13 Filipino athletes kick off Olympic bid

enablePagination: false
maxItemsPerPage: 10
maxPaginationLinks: 10

(CNN Philippines) — The opening ceremony of the Rio Olympic will mark the start of the Philippines' campaign to end a 20-year medal drought.

There are 13 Filipino athletes among the more than 10,000 eyeing medals in 28 Olympic sports.

The Filipinos, led by three-time Olympians Marestella Torres-Sunang of track and field and Hidilyn Diaz of weightlifting, have gone through the eye of the needle just to get here.

“The crop of 13 athletes we have they are well prepared and there’s nothing more we can ask of these people," said Filipino chef-de-mission Jose Romasanta on the eve of the opening ceremony. "They are here because they are the best in the Philippines.”

The historic Maracana Stadium, which built to host the 1950 World Cup, will be the venue of the opening ceremony.

It will be a typical Brazilian party.

The games will commence amid security threats, political instability, and the fear of the Zika virus, which has forced some of the biggest names in many sports to withdraw from the competition.

Filipino golfer Angelo Que was one of the athletes who pulled out.

Romasanta, however, said that the Filipino delegation is focused on putting on a competitive showing when the games begin.

“Everything else is the least of the concern for our athletes. Their concern is being able to further improve and enhance their competitiveness until game time,” he said.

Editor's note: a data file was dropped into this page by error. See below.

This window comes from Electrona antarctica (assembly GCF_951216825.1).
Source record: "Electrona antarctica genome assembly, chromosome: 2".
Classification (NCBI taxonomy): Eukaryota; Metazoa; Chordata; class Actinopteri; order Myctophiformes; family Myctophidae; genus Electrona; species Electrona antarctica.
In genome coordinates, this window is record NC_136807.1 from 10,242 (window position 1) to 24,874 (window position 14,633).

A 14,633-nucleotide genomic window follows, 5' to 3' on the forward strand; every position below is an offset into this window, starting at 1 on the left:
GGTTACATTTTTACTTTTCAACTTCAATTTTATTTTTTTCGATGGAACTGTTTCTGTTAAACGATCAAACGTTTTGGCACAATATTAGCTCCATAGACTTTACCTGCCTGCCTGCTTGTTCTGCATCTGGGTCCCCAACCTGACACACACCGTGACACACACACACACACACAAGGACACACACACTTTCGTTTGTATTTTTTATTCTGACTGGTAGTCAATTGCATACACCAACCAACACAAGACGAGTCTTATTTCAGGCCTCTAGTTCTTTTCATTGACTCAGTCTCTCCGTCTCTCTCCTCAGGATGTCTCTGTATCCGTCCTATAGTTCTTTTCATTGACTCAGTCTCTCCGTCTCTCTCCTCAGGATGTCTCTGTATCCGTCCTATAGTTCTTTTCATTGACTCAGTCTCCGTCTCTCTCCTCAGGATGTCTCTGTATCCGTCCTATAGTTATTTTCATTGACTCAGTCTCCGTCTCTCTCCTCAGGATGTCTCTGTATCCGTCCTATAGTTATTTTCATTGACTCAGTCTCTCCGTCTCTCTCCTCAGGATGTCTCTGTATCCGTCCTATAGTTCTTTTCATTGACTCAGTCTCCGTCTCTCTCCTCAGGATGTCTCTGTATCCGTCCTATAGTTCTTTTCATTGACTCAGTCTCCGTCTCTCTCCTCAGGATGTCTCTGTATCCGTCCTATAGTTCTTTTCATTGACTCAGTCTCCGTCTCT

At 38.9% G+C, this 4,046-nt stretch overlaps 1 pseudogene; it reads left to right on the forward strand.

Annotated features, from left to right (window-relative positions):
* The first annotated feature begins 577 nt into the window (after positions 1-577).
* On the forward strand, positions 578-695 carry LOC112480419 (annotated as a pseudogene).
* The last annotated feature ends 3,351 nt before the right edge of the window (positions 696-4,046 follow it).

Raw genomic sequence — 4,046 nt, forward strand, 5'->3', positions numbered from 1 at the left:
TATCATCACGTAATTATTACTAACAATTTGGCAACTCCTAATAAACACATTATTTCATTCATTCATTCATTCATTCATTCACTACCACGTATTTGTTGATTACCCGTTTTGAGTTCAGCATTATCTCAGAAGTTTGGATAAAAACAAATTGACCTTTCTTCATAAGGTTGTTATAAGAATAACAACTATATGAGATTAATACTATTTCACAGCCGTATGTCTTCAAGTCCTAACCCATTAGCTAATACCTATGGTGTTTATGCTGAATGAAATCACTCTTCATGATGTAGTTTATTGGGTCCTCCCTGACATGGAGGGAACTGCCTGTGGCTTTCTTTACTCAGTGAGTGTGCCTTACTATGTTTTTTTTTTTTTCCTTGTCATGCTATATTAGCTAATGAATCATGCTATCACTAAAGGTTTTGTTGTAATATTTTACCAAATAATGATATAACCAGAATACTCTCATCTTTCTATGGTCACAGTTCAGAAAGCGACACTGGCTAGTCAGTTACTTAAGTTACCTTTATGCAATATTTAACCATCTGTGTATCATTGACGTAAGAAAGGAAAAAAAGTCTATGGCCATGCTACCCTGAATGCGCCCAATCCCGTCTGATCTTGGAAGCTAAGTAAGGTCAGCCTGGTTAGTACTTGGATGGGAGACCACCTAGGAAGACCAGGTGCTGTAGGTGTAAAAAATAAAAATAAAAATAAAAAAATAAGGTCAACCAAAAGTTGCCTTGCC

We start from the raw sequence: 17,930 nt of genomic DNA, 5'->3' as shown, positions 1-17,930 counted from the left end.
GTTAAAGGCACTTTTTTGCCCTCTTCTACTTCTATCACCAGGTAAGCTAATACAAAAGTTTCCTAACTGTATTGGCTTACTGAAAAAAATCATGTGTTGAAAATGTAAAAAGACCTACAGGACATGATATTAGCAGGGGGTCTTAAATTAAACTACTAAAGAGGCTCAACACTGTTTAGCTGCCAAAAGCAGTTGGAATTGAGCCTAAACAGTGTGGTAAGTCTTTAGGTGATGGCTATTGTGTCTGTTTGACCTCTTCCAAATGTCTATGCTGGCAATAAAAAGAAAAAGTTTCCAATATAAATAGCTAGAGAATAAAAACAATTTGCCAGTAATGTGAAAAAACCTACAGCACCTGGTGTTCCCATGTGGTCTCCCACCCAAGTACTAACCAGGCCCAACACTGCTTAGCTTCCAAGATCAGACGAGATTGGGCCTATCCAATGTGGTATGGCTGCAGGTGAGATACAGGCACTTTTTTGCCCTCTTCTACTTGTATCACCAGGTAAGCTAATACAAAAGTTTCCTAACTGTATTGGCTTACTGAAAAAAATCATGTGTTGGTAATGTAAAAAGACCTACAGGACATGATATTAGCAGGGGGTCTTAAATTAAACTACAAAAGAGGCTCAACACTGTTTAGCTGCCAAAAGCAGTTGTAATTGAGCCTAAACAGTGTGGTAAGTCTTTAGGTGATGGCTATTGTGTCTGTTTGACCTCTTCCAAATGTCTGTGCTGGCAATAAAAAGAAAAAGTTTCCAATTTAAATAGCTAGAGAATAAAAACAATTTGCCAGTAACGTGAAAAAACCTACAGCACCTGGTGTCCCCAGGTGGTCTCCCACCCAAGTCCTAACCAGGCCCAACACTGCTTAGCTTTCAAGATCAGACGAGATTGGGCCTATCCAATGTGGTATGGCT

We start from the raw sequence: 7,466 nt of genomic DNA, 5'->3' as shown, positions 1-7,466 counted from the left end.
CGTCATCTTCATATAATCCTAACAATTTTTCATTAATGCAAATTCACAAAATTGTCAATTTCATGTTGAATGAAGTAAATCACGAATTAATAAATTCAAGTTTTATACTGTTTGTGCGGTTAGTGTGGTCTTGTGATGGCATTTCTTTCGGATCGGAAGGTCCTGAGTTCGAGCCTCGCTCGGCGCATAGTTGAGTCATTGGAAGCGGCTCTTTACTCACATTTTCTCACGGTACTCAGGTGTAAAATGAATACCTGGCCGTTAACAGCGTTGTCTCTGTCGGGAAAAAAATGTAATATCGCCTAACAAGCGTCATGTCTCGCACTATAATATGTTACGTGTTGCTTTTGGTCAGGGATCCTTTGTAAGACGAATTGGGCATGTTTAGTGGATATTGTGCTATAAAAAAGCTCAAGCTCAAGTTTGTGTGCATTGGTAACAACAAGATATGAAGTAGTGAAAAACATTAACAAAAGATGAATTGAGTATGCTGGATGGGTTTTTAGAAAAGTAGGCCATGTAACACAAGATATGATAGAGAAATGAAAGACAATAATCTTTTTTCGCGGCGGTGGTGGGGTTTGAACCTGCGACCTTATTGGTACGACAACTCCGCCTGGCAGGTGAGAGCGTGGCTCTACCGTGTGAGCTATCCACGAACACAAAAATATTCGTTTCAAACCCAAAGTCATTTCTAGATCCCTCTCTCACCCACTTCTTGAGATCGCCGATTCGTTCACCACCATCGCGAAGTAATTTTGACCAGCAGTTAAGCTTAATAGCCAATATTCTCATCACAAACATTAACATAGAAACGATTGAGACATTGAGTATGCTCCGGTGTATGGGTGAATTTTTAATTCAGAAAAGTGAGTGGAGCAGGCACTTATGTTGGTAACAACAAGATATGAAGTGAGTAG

“They are not really concerned about or distracted by other things except focus on what they need to do. That’s what they are eagerly anticipating,” he added.

Others carrying the fight for the Philippines are boxers Rogen Ladon and Charly Suarez, swimmers Jasmine Alkhaldi and Jessie Khing Lacuna, athletics’ Eric Cray and Mary Joy Tabal, weightlifter Nestor Colonia, and taekwondo jin Kirstie Elaine Alora, judoka Kodo Nakano, golfer Miguel Tabuena, and table tennis ace Ian Lariba.

Cray and Nakano are set to arrive in Rio hours before the opening ceremony, while Tabuena is flying in Saturday.

Lariba, Lacuna, and Suarez, will kick off the Philippine campaign the on the first day of the competition.

“It’s when and where the real business begins. And that’s what our athletes are eagerly anticipated. They are all going to do what they do best,” said Romasanta.

Lariba, a 21-year-old native of Cagayan de Oro, is the first table tennis player from the Philippines to see action in the Olympics.

The 297th world ranked Lariba, will be facing world 125 Han Xing from Congo. But the first-time Olympian is not looking at the numbers.

“I talked to Ian and she’s not worried about any opponent she will face. Inevitably, she will have to face anyone of them,” said the chef-de-mission.

Lacuna will compete in the men’s 400m freestyle, hoping to put on a good showing against some of the sport's biggest names.

Suarez, a legitimate medal contender, will face Great Britain’s Joseph Cordina in the early round of the lightweight division.

Romasanta said there is no point pressuring the athletes to win the medal.

“Let’s just take things as they come. Whoever the opponent will be will be faced with equal competitiveness by our athletes,” he said.

Security is tight in and around Rio, which is facing political unrest following the impeachment of its President.

The magnitude of the event also makes this Olympics a clear target for terrorist attacks.

The past two days were marred by bomb scares at the Olympic Aquatic Center and the Athletes Village.

This has forced Brazil to tighten the security, as if 85,000 police and military personal that’s been deployed to protect the Games are not enough.

“People are aware. Anything left unattended is something we should worry about,” said Romasanta of the twin bomb scares the past two days.

But nothing will stop the Olympics — not now.